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LinkedIn: Global Green Skills Report 2023.

Today is Thursday, December 14, 2023.


The concentration of “green talent” in the workforce — the share of workers who hold a green job or list at least one green skill on their LinkedIn profile — is growing in every one of the 48 countries studied, among which Brazil, Germany, India, Singapore, Portugal, Mexico, Netherlands and United States.


This is one of the findings of a recently released study from LinkedIn, the most relevant business and employment-focused social media platform.


"The Global Green Skills Report 2023 identifies trends at the intersection of the workforce and sustainability, based on the activity of more than 930 million LinkedIn users worldwide. This report includes critical questions that policymakers, business leaders, and others might explore as they seek to develop regulations, programs, and policies that foster green skills development and create pathways for workers to transition into jobs that help green the planet."


Energy and transportation are first and second-largest sources of carbon emissions, respectively, while the finance industry is a critical enabler of such transformation. As such, these three sectors are considered key to meeting the global climate and sustainable targets.


Towards this new economy, green skills are suggested. LinkedIn developed a new green skills taxonomy and metrics to quantify the extent to which different countries , sectors and jobs use these skills. They refer to it as green skills intensity.


Many green skills are on the rise and some are among the fastest growing skills in the economy: sustainable fashion and environmental services have grown by more than 60% in the past recent years.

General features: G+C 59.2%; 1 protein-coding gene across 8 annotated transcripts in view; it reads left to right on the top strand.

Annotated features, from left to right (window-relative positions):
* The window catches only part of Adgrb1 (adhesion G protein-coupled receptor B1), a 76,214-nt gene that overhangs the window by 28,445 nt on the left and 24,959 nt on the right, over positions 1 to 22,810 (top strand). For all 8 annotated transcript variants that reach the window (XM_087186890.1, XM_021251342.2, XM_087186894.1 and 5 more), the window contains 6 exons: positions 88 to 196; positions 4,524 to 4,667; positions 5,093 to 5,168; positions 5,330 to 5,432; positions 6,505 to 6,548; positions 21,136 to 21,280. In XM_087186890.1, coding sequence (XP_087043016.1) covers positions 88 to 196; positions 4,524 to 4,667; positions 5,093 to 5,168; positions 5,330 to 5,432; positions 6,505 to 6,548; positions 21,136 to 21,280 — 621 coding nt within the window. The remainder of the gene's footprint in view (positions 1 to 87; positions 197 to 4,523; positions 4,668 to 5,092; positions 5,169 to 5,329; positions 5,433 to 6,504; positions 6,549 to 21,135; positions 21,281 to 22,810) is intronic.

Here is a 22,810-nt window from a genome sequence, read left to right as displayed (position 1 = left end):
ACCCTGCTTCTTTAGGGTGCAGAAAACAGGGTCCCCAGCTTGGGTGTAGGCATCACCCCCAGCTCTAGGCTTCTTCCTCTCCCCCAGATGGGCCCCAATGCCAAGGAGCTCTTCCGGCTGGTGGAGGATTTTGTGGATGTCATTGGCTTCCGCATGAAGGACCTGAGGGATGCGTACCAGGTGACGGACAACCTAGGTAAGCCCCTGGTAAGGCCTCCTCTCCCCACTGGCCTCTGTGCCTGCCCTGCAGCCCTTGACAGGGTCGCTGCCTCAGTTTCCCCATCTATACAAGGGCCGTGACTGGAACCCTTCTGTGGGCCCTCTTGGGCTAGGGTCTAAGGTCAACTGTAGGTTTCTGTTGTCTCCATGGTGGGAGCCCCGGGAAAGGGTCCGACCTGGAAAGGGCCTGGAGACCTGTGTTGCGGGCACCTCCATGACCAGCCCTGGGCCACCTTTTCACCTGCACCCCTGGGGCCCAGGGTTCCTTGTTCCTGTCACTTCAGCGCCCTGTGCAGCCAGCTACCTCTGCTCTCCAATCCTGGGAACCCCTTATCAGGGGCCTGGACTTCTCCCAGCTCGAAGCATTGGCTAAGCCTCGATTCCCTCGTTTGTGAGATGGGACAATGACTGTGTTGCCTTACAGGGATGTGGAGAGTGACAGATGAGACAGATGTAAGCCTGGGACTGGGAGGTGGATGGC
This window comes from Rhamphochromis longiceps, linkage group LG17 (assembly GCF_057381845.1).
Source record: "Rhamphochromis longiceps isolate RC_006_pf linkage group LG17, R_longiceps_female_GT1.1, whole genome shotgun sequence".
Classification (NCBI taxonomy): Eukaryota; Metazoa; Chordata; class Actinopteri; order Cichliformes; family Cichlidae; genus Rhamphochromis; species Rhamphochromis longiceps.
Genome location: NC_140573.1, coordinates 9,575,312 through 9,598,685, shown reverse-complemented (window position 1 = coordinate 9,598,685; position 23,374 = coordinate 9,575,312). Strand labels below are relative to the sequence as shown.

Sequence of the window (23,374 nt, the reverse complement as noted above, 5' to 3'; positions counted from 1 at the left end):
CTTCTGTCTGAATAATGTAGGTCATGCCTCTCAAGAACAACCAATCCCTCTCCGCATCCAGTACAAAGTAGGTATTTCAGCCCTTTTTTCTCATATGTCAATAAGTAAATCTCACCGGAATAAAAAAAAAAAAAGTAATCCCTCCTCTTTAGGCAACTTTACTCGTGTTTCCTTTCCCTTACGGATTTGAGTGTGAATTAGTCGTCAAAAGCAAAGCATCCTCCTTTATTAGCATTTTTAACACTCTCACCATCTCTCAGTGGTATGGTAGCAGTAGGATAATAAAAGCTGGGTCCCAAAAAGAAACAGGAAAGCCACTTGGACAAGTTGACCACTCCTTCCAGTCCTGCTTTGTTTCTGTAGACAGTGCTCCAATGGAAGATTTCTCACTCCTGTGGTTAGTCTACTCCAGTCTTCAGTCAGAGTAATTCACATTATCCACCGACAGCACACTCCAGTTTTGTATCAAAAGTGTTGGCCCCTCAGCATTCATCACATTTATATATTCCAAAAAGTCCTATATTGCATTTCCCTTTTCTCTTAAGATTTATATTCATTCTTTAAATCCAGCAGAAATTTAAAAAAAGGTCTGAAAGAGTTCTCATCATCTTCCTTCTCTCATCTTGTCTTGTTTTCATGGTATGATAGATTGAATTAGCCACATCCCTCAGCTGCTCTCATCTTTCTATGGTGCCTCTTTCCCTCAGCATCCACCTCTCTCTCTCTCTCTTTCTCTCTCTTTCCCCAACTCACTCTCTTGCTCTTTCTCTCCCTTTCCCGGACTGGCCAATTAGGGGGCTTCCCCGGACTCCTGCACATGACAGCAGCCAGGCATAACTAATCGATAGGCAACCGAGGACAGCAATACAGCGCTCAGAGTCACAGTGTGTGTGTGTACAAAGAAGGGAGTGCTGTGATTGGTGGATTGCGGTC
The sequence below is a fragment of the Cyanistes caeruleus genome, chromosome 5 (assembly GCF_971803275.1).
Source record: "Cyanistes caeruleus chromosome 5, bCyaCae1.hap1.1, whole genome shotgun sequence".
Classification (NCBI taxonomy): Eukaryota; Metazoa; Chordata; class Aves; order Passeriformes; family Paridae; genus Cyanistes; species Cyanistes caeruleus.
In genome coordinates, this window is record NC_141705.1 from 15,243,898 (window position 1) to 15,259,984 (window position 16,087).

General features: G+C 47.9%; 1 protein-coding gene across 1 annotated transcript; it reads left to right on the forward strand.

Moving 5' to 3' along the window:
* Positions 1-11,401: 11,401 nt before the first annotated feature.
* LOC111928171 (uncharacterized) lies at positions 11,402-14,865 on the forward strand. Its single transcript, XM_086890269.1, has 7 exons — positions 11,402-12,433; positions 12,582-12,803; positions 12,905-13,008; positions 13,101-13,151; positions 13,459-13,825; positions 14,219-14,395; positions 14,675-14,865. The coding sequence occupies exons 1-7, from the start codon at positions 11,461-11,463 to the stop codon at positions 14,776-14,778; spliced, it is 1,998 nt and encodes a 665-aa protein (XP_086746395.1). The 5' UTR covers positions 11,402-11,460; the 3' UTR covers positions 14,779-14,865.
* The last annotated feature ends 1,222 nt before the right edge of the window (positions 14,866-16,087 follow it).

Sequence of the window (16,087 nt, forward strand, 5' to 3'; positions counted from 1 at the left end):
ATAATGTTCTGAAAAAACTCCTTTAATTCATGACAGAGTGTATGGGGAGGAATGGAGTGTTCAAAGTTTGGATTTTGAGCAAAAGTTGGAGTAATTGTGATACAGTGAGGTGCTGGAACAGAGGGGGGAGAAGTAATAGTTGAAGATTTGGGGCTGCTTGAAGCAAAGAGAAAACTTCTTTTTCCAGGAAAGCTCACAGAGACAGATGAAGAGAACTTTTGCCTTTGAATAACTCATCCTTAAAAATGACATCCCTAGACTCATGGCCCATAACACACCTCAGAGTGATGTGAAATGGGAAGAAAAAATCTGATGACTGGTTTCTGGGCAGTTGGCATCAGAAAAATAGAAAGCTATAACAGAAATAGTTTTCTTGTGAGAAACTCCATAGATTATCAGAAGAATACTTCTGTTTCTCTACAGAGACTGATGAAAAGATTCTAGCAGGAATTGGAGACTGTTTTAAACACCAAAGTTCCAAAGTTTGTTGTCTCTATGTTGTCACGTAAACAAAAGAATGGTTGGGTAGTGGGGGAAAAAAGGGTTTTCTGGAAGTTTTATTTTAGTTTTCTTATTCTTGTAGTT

Its becoming evident the need for green-skilling. According to LinkedIn, around the world, only one in eight workers has one or more green skills and because of that, at the current pace, demand for workers with green skills will surpass supply.


But what are these green skills? Here some examples.

- Climate change (meteorologist, agriculture specialist, policy advisor, biologist)

- Sustainable Design (architect, urban planner)

- Renewable Energy (engineers, project finance analysts)

- Energy Efficiency (engineers, utilities manager)

- Agronomy (commercial technical advisor, sales representatives)

- Erosion Control (public works, construction inspector, civil engineer)

- Environmental Awareness (geographer, safety assistant)


LinkedIn also analysed thousands of jobs and split them into four categories based on their green skill intensity:

- green (solar technician)

- greening (civil engineering)

- greening potential (data analyst)

- not green (nurse)


Based on these four categories, LinkedIn prepared graphs to differentiate regions and sectors. Click here to see these graphs and interact with the data and findings.


Really insightfull information. On top, LinkedIn gives some testimony of professionals that transited from "not green" to "green jobs", such as a 30 years experient "Subsurface Manager, Oil & Gas Operations" that became "Subsurface Manager, Geothermal Operations".


Last but not least, some tips if you are interested in this type of career change. The starting point is that green jobs can be difficult to break into. They tend to require combinations of multiple green skills, which are difficult for those without green experience to acquire. But exactly because of that, here is what LinkedIn recommends:


- STEM (Science, Technology, Engineering, Mathematics) skills are at the top of the list, since many green jobs are grounded in science and math fundamentals.


- Several green roles are relatively new and because of that represent an opportunity for workers without prior green experience.


- Gateway roles as stepping stones that give workers the opportunity to acquire the green skills, for example jobs that involve sustainability issues.


Click at the image below to download the 34-pages report. And read several other fantastic and useful findings. Including several graphs comparing the performance of different countries.


Maybe you may also like to recall this post from last August "How to land a job in climate tech".





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“Nothing in life is to be feared, it is only to be understood. Now is the time to understand more, so that we may fear less.”

“I am among those who think that science has great beauty”

Madame Marie Curie (1867 - 1934) Chemist & physicist. French, born Polish.

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